Context

This chapter focuses on the issues confronting retail consumers (individuals and households) when they engage with the financial sector. Some of the issues discussed are also relevant to many small businesses. In some cases, small businesses are similar to retail consumers in their level of sophistication and bargaining power. This chapter specifically discusses loans for small businesses, and the Funding chapter considers the funding needs of businesses in general.

To meet consumer needs, the Inquiry considers the financial system should deliver five outcomes:1

  1. Consumers should have access to products and services that help them meet their individual financial needs. Consumers need to be able to make and receive payments, borrow, invest and manage risk. Products should be designed to meet the needs of consumers.
  2. Consumers should have access to the information, advice and education necessary to make effective decisions about products and services that help them meet their financial needs. Informed consumers can better stimulate effective competition, driving system efficiency.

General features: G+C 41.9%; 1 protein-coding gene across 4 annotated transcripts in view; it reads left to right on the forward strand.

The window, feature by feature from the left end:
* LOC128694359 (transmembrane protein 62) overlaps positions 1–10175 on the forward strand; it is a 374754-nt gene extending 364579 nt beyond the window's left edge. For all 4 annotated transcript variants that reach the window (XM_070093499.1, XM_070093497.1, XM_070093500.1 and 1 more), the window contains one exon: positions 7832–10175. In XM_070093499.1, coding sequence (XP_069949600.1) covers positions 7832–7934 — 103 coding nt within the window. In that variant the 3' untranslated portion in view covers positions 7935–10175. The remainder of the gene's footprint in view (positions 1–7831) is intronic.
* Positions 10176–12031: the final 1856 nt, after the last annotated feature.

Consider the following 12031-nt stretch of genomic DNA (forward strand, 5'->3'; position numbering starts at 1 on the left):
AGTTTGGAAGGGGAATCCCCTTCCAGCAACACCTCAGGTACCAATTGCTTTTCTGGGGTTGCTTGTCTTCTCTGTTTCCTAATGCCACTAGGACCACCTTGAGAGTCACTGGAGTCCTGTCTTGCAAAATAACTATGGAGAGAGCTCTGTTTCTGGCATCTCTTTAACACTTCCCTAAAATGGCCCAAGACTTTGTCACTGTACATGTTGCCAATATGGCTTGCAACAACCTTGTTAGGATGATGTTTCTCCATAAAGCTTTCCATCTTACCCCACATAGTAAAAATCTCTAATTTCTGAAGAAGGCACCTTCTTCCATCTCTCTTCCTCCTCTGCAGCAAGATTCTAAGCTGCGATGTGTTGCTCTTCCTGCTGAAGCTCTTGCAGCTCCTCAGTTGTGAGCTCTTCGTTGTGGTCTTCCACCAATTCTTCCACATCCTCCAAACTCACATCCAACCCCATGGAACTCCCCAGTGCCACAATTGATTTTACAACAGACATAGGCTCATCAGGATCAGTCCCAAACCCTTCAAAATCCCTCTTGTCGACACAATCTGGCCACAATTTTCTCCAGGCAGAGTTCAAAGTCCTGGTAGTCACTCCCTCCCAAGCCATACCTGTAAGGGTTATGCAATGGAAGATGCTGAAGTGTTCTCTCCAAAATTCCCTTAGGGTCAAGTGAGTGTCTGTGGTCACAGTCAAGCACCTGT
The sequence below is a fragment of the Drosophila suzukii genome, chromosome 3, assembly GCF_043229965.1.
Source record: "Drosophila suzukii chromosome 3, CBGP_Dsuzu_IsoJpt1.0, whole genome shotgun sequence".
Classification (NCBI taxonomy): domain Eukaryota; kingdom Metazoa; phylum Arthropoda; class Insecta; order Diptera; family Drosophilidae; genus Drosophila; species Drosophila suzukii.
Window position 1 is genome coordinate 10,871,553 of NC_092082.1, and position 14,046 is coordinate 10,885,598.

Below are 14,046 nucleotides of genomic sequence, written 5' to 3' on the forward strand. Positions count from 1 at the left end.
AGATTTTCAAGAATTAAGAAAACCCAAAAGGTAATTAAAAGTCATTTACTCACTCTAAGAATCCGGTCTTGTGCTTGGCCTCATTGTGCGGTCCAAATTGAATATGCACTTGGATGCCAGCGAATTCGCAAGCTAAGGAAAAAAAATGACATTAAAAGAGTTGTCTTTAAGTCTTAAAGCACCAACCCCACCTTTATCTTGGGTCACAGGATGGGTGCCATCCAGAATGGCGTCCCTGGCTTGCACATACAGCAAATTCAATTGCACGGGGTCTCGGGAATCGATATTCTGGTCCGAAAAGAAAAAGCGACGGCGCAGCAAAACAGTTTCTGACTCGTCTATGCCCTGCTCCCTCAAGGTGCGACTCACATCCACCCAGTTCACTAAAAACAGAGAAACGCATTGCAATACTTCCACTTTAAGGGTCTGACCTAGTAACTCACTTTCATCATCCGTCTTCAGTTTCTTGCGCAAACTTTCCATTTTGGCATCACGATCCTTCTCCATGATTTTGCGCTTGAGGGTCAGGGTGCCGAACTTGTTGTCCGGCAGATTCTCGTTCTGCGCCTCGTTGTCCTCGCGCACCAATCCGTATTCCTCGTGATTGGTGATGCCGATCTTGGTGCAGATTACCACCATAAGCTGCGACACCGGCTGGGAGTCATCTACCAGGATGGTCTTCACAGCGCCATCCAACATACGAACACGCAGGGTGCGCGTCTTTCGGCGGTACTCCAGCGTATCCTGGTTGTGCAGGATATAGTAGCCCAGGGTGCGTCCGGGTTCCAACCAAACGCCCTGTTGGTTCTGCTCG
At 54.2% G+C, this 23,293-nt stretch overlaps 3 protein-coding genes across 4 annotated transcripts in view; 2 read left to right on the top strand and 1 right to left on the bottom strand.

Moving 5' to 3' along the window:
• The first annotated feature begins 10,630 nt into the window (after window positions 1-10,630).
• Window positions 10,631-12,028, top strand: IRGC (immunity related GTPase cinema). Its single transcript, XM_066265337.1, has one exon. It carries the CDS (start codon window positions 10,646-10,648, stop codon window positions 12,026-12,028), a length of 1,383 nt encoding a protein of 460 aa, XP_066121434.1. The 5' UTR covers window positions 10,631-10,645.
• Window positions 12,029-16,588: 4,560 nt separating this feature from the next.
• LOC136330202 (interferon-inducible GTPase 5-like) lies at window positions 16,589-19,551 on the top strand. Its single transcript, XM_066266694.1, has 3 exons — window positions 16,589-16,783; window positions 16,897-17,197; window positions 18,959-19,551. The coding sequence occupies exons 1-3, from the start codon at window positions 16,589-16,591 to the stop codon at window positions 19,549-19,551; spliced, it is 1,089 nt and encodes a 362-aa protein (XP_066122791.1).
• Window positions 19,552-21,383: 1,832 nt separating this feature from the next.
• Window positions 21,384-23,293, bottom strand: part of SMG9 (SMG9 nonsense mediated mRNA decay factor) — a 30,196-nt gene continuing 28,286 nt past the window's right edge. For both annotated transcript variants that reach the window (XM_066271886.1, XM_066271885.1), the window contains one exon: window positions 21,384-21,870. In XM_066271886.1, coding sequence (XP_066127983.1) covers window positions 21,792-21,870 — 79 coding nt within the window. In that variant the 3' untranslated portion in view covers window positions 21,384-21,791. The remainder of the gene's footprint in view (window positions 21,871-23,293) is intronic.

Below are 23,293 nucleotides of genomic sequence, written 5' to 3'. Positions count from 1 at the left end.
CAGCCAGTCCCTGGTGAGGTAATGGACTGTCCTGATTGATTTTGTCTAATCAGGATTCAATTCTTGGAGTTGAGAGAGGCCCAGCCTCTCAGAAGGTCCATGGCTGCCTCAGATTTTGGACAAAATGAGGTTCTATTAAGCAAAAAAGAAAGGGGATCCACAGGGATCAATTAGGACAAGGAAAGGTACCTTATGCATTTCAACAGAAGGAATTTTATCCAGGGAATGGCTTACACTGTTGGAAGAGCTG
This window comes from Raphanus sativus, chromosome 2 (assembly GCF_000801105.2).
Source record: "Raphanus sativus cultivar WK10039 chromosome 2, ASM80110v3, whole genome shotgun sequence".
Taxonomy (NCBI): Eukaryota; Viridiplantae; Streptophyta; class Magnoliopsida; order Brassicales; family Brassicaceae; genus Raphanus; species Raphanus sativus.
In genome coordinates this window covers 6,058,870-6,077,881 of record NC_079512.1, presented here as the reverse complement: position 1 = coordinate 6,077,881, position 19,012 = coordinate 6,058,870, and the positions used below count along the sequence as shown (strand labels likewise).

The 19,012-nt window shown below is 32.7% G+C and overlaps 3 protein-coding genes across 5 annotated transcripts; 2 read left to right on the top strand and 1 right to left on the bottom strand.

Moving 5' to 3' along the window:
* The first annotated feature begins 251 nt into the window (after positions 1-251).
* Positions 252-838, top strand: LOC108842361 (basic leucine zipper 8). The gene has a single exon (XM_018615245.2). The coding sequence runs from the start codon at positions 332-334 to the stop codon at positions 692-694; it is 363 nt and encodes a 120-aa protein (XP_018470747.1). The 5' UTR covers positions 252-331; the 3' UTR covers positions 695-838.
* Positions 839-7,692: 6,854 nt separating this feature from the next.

3. Consumers should have confidence and trust in the financial system and be able to expect fair treatment. Effective regulation that minimises misconduct and promotes fair outcomes will drive confidence and trust in the financial system.
  4. Financial services and products should meet the purposes for which they are sold. Products and services should be accurately described, and perform as they are described, especially in the trade-off between risk and return.
  5. Consumers should have access to timely, low-cost and efficient dispute resolution and remedies when problems arise. Effective avenues for redress provide access to justice for consumers and promote confidence and trust in the system.

In this chapter, consumer outcomes will be assessed against these five outcomes.


1 Similar high-level principles were endorsed by the G20 Finance Ministers and Central Bank Governors in 2011. In addition to the outcomes discussed in this chapter, these principles recognise the importance of competition in driving consumer outcomes, as discussed in the Competition chapter, and the protection of consumer data and privacy, discussed in the Technology chapter.